Elizabeth Warren smacks Wall Street faces

Elizabeth Warren

© Tim Pierce

She is called “Wall Street’s nightmare”. Last week again, Sen. Elizabeth Warren (Mass.) urged the Obama administration to conduct financial and economic reform to prevent the country from another crisis. The first female senator from Massachusetts doesn’t fight for herself, but for the American middle-class she comes from. Her only device: transparency.

When Elizabeth Warren asks a question, she won’t take no for an answer. And she won’t take flannelling either. Those who tried only reaped shame. Media still remember the epic moment during the first Banking, Housing and Urban affairs Committee hearing when Warren asked the bank regulators: “When was the last time you took a Wall Street bank to trial?” None of them was capable of uttering something clear. But Warren kept asking, repeatedly, and thus, shaming them. And then concluded with: “I am really concerned that ‘too big to fail’ has become ‘too big for trial’”.

Too big to be reliable

That was in February 2013. Since she was elected as the Massachusetts Senator in November 2012, Elizabeth Warren hasn’t actually stopped questioning American financial and economic structures. Indeed, she knows her subject since she is a former Harvard Law school professor specializing in… bankruptcy. She also served as chair of the Congressional Oversight Panel (COP), belonging to the Troubled Asset Relief Program (TARP) created in 2008 during the Bush administration, and participated in the conception and the establishment of the Consumer Financial Protection Bureau in 2011 signed by Barack Obama. Now, she is concerned about a new crisis that may come very soon because of bank deregulation. A crisis that would come from the “too big to fail” banks.

For several months now, this has been her favorite subject. Last Tuesday, on the 12th of November, she was the keynote speaker for the latest report published by the Roosevelt Institute and titled An Unfinished Mission, Making Wall Street Work for Us. This report, prepared both by the Roosevelt Institute and Americans for Financial Reform, “explore[s] the policy questions that remain, both within and beyond the scope of the Dodd-Frank reforms”[1]. During her speech, she explained that the biggest banks were now 30% larger than they had been in 2007-2008, when the subprime crisis happened. And this crisis was precisely made worse by the overly concentrated financial system. Now, the five largest banks of the country hold more than half of the total banking assets. They are considered “too big to fail”. Not from Elizabeth Warren’s point of view. To her, this is a very risky situation that may collapse at any time, and she is willing to fight this concentration.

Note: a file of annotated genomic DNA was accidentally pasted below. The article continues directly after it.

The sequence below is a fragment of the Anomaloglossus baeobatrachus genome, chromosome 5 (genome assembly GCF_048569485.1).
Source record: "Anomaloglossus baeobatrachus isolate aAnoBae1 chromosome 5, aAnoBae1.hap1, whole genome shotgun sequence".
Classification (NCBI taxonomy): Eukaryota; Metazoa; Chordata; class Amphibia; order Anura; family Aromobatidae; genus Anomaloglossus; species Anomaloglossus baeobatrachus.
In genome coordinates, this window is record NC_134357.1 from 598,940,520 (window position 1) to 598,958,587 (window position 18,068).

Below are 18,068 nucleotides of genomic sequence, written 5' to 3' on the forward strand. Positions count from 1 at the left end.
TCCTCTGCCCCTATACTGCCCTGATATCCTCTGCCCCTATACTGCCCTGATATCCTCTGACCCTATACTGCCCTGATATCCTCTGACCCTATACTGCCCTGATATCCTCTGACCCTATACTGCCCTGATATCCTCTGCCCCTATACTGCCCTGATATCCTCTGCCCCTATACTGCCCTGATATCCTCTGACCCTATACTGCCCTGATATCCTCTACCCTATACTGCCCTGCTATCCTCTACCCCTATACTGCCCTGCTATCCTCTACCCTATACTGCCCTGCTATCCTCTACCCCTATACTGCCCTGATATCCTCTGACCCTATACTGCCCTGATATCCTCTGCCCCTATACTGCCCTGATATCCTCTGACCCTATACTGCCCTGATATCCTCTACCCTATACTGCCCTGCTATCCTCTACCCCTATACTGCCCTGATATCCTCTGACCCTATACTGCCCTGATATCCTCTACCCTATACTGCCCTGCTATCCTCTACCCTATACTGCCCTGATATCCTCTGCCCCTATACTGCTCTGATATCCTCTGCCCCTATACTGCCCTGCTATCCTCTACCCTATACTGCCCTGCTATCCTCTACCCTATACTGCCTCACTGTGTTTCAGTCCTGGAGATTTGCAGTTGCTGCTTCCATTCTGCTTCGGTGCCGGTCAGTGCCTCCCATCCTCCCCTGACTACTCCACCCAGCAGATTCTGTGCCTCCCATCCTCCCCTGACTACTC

The 21st century Glass Steagall

But Elizabeth Warren is not only a woman of words; she is also a woman of acts. She and three other senators (John Mc Cain, R; Maria Cantwell, D; and Angus King, I.) have tabled a bill they want to be added to Dodd-Frank. Called the “21st century Glass-Steagall act of 2013”, it refers directly to Franklin Roosevelt’s 1933 law that brought fifty years of financial stability to the United States. The main idea of this act lies in the separation between commercial and investment banking. It would thus regulate the “too big to fail” issue by reducing the biggest banks.

Glass Steagall would also prevent banks from gambling with consumers’ deposit money. As a consequence, Warren is confronted with all the people that make money with banking. In July, CNBC personalities tried to discredit her plans, arguing that regulations could not prevent the country from bank crashes. The extract was shown on The Young Turks TV show. Host Cenk Uygur pointed out that CNBC represents the banker so the channel has to defend banks’ interests. All of  CNBC anchors tried to make her say that no regulation could help the future of banks, arguing that at the end of the 1980s, banks had crashed, despite the Glass-Steagall law. Elizabeth Warren approved. And then, kicked their butt with a brief history lesson. The only argument they had left then was “the bill won’t ever pass”. But as she said, if you don’t fight for it, the chances are zero. This recalls the story of the Consumer Financial Protection Bureau: the opponents said the Senate would not accept such a thing and… it did pass.

Despite all the pressure Warren may be under, she won’t let anything go. Thus she urged the Obama administration during the Roosevelt Institute speech to set a timeline for bank reform in order to get the country out of this hazardous situation. Until that, she’ll keep fighting, even if it includes some smacking.

[1] The Dodd Frank Wall Street Reform and Consumer Protection Act, commonly referred to as Dodd-Frank, was signed in July 2010 and brought significant changes to financial regulation in the United States. But critics argue that these changes are not event to prevent the country from another crisis.

Marine Chaudron

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